My time in the Geelong Grammar School studio is now just a fond memory, albeit one that will linger on. In this post I step inside for one last visit, if only a virtual one, and hope you’ll join me.
Monday, June 6, 2022
Geelong Grammar School Residency - a final studio visit
During the residency my time was equally divided between painting and printmaking. I set up the printmaking table directly inside the the studio entrance and my painting table at the opposite end.
Second from the top, above left, and top left in the more detailed view below, is a previously carved block, part of Illustrated Women, an artist book in the making. My intention was to use this and other pre-carved blocks to demonstrate hand burnishing techniques to the students.
To its right is the first linocut design completed during the residency. Made for a major group exhibition and print exchange next year, the block is ready to begin cutting. In fact, I’d intended to complete the carving while I was here - until the Muse decided to pay me an unexpected visit.
In the foreground of the table are my three most recent works, shown in various stages of progress. None of these were previously planned. Progress views of the blocks centre and right were featured in my last post. They are intended for a collaborative exhibition, The Artist’s Garden, a Goldfields Printmakers project. In September 2022, two works from each of us will be exhibited in Bristol as part of IMPACT 12, a international print symposium held biennially in various parts of the world. The Artist’s Garden will also be exhibited in Australia (details to follow). Being exceedingly time poor, I’d initially declined to participate in the exhibition. But the Geelong residency gave me what I’d previously lacked: time and the headspace to recognise that there was indeed a place in my work - and my schedule - for it. Moreover, the two panels for IMPACT 12 have provided the impetus for an ongoing series that may also develop into an artist book. A third panel (foreground left) is currently in development and others will follow in due course.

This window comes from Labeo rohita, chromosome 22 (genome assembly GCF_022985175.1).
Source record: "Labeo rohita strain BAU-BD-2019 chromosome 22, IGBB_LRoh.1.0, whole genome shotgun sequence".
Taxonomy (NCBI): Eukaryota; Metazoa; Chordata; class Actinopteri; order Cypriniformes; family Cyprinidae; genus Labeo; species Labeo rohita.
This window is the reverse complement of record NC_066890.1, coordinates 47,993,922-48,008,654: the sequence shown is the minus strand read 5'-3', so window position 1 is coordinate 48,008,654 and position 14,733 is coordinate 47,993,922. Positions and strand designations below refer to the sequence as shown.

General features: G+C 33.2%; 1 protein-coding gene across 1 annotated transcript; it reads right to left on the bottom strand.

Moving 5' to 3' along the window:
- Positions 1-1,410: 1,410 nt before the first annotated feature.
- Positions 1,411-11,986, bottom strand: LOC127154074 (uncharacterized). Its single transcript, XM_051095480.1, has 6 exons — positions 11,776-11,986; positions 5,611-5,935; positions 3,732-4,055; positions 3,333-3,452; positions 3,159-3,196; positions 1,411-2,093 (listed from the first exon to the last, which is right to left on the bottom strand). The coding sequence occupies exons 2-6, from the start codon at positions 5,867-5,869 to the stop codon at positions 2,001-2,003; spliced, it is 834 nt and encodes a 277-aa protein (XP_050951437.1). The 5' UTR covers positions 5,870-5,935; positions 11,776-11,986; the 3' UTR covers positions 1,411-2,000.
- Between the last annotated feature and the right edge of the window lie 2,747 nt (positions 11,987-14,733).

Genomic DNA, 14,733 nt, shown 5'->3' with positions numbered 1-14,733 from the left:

Below: a detailed progress view of my work for next year’s print exchange and group exhibition.
Everyone I met during the residency, from the Principal to the students to everyone else, was warm, welcoming and genuinely interested in what was unfolding in the studio. People of all ages stopped by to talk about the work.
I particularly enjoyed my sessions with the art school teachers and their students. Directly below is Gen, snapped on the last day of my residency. A student from her group was examining my Moth Woman Vigilantes lino blocks, made several years ago, when she noticed one one of them bore an uncanny resemblance to Gen.
Among the things I’ll miss most are the early morning chats with Lucy before classes began for the day.
Working with her colleague Sharon, AKA Shaz (pictured below) was also a joy.
Unfortunately I never got a photo with Peter Bajer, Head of Visual Arts, who I probably spent the most time with. What an extraordinarily kind, thoughtful and considerate host he was. I’ll really miss joining him for morning tea in the staff room and in the cathedral-like dining hall (affectionately referred to as “Hogwarts”) at lunchtime. Every day he would come to collect me, ensuring I took proper breaks. Peter and his wife Iga looked out for me throughout the residency, and were marvellous company - it’s mainly thanks to them that I was able to settle in so quickly.
Early in the residency, Andrew Ryan took a series of photos for the school’s archives and has kindly sent them through to me. One of his portraits of me is now on the school website. You can see it HERE. It’s an honour to join the list of luminaries who have gone before me, and in August, my partner, Shane Jones, will be among them!
A small selection of Andrew’s photos are below. Also in the photos are are a delightful group of students from one of Lucy’s classes.